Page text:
I really love GT cover stories about Santa Cruz County history, but what I love even more is when it’s history that I knew nothing about before reading the article. I’d of course heard of the Castro Adobe, now more properly referred to as the Rancho San Andrés Castro Adobe. But I didn’t know its historical significance, or the local lore that surrounded it. Adam Joseph lays that all out in his cover story this week, and also explains why the collaboration behind the restoration of the Castro Adobe is unprecedented. There’s just a lot of fascinating details in this story, right down to the unusual design elements of the restoration work that highlight the building’s unique history.
A couple of random notes: after waxing hopeful about the restaurant scene’s comeback last week, it was heartbreaking to eat my last lunch at Vasili’s—my favorite Greek spot since the mid-’90s—last weekend. Owner Julie White announced on Facebook that the iconic Mission Street spot would be closing on Feb. 27 after three decades. It was heartening to see that White’s last post prior to the announcement was a thank you to GT for the article we wrote on them in 2020. But not that heartening! Where am I going to get skordalia that good ever again? (Christina Waters, you keep promising to give me a recipe. Now I really need it!) Also, I wrote a story in this issue about Santa Cruz author Karen Joy Fowler’s new novel, Booth. It will make you look at the history around Abraham Lincoln’s assassination in a completely new way, I guarantee. She’ll be speaking about it at an event on Tuesday, March 8 up at UCSC. Check out the story for details!
STEVE PALOPOLI | EDITOR-IN-CHIEF
LETTERS TO THE EDITOR
Shame, shame, Good Times. Didn’t report until after the public commentary. ‘Both sides’ the commentary. (Anyone listening would know that there were perhaps two people in favor of the Greenways heist, and dozens against, as well as the mass majority of county voters who have previously voted in favor of rail again and again.) Then you spend the majority of the article to Preston’s talking points.
Stick to news and stay out of propaganda, please.
Railbanking (Orwellian language for abandoning) the commonly owned rail line is discriminatory to everyone who cannot bicycle, and precludes the use of the line for commuting or for seniors, like myself, who would love to take the train to Watsonville for a festival and/or meal, or to Davenport for a day of hiking. It also blocks the possibility of a commute line between Watsonville and Santa Cruz, which would be half the time and twice the pleasure of driving on Highway 1.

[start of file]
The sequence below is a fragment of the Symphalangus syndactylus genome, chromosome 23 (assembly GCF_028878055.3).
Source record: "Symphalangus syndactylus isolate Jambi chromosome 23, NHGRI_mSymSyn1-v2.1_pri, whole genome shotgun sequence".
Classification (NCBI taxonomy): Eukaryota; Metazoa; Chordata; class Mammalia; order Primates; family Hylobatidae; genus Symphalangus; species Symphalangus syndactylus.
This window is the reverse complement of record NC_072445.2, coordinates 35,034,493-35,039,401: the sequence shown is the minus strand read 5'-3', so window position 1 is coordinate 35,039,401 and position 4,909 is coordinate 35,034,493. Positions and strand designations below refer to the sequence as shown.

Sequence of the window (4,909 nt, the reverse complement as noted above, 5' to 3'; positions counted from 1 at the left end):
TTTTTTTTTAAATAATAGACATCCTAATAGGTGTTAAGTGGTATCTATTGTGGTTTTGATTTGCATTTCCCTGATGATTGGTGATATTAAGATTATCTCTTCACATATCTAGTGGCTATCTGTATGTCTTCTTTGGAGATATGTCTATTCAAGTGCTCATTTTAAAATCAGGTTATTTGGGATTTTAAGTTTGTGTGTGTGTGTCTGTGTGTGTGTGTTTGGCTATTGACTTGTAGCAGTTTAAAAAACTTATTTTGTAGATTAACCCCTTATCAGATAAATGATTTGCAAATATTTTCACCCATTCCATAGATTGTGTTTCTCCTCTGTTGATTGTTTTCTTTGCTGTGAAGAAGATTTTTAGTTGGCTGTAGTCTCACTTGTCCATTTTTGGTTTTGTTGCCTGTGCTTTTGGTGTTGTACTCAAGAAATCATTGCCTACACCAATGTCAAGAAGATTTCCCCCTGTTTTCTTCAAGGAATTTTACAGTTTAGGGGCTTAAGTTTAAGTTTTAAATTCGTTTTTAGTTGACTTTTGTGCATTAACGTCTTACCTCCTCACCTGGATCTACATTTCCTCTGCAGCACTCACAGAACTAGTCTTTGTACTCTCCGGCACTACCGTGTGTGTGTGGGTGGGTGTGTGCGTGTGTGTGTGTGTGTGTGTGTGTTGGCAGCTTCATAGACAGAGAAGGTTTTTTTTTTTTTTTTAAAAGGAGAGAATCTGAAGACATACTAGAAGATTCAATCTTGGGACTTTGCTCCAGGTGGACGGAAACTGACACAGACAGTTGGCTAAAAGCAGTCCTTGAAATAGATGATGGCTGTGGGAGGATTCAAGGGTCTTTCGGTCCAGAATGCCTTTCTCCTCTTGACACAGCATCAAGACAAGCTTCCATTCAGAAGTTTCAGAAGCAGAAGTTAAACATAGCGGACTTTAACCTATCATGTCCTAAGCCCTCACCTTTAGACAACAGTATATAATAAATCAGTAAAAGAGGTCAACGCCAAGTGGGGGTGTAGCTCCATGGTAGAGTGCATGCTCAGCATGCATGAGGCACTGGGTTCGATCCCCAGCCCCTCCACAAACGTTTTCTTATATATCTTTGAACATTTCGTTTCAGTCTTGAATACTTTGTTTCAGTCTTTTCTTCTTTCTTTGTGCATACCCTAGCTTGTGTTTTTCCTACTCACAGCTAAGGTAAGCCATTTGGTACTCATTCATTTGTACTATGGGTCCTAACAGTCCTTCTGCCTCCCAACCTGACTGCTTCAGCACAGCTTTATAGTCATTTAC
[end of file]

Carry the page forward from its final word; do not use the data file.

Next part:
We need an RTC which wakes up to the fact that there are a lot more people in our county than the passionate cyclists who live in Santa Cruz and don’t want to share with the rest of us.
Shame on the RTC for blocking the possibility of applying for the possible grants to fund a rail line which would serve us all … they have been derelict in their duty to contract the necessary environmental report for application, and now they say we can’t apply because we have no such report.
— Mary Offermann
Read the latest letters to the editor here.
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Going on the third year of the pandemic, and with Spring Break coming up, it’s safe to say that we are all in dire need of a beach vacation, and a cheap one at that. With that in mind, you might want to make it a staycation, because HomeToGo has ranked Santa Cruz Main Beach in the top 20 of U.S. beach destinations, based on affordability. At least something’s affordable here! Read the list at: www.hometogo.com.
Dozens of people gathered in front of the Del Mar Theater in Santa Cruz on Sunday to protest the Russian invasion of Ukraine. The protest was organized Saturday evening by Anastasua Zudlova, who grew up in Ukraine, and Ksenuya Yumasheva, a UC Santa Cruz graduate. One organization helping Ukrainians is the Red Cross, visit www.icrc.org to learn more.
QUOTE OF THE WEEK
“There may have been a time when preservation was about saving an old building here and there, but those days are gone. Preservation is in the business of saving communities and the values they embody.”— Richard Moe